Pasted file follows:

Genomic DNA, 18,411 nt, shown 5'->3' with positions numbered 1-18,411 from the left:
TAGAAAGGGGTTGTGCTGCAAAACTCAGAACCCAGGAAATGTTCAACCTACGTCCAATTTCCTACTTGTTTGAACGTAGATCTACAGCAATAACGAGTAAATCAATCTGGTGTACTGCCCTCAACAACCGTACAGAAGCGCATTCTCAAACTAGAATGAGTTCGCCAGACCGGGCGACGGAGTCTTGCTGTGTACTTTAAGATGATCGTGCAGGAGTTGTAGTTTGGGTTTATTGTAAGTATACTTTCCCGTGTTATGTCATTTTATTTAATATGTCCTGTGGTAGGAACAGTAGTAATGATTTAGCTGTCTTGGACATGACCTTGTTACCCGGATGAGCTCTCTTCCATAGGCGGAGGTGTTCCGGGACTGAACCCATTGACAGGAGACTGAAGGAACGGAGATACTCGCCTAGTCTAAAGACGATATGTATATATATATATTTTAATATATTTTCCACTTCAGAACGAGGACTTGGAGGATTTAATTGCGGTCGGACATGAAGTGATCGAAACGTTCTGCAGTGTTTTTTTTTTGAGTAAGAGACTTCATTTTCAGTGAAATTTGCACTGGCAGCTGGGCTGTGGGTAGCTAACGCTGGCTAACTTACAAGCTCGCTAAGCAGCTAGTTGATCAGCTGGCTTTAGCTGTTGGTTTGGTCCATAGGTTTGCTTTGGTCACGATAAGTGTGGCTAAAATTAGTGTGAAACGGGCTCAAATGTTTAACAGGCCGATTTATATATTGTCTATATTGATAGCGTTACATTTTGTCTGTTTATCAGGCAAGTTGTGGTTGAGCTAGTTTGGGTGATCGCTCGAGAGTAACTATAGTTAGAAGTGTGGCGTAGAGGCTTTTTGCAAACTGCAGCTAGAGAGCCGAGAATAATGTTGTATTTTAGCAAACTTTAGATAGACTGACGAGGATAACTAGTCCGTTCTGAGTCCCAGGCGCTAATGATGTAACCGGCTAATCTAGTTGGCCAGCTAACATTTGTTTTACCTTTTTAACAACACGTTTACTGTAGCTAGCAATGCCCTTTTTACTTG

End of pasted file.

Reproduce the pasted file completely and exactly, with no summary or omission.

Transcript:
Genomic DNA, 18,411 nt, shown 5'->3' with positions numbered 1-18,411 from the left:
TAGAAAGGGGTTGTGCTGCAAAACTCAGAACCCAGGAAATGTTCAACCTACGTCCAATTTCCTACTTGTTTGAACGTAGATCTACAGCAATAACGAGTAAATCAATCTGGTGTACTGCCCTCAACAACCGTACAGAAGCGCATTCTCAAACTAGAATGAGTTCGCCAGACCGGGCGACGGAGTCTTGCTGTGTACTTTAAGATGATCGTGCAGGAGTTGTAGTTTGGGTTTATTGTAAGTATACTTTCCCGTGTTATGTCATTTTATTTAATATGTCCTGTGGTAGGAACAGTAGTAATGATTTAGCTGTCTTGGACATGACCTTGTTACCCGGATGAGCTCTCTTCCATAGGCGGAGGTGTTCCGGGACTGAACCCATTGACAGGAGACTGAAGGAACGGAGATACTCGCCTAGTCTAAAGACGATATGTATATATATATATTTTAATATATTTTCCACTTCAGAACGAGGACTTGGAGGATTTAATTGCGGTCGGACATGAAGTGATCGAAACGTTCTGCAGTGTTTTTTTTTTGAGTAAGAGACTTCATTTTCAGTGAAATTTGCACTGGCAGCTGGGCTGTGGGTAGCTAACGCTGGCTAACTTACAAGCTCGCTAAGCAGCTAGTTGATCAGCTGGCTTTAGCTGTTGGTTTGGTCCATAGGTTTGCTTTGGTCACGATAAGTGTGGCTAAAATTAGTGTGAAACGGGCTCAAATGTTTAACAGGCCGATTTATATATTGTCTATATTGATAGCGTTACATTTTGTCTGTTTATCAGGCAAGTTGTGGTTGAGCTAGTTTGGGTGATCGCTCGAGAGTAACTATAGTTAGAAGTGTGGCGTAGAGGCTTTTTGCAAACTGCAGCTAGAGAGCCGAGAATAATGTTGTATTTTAGCAAACTTTAGATAGACTGACGAGGATAACTAGTCCGTTCTGAGTCCCAGGCGCTAATGATGTAACCGGCTAATCTAGTTGGCCAGCTAACATTTGTTTTACCTTTTTAACAACACGTTTACTGTAGCTAGCAATGCCCTTTTTACTTG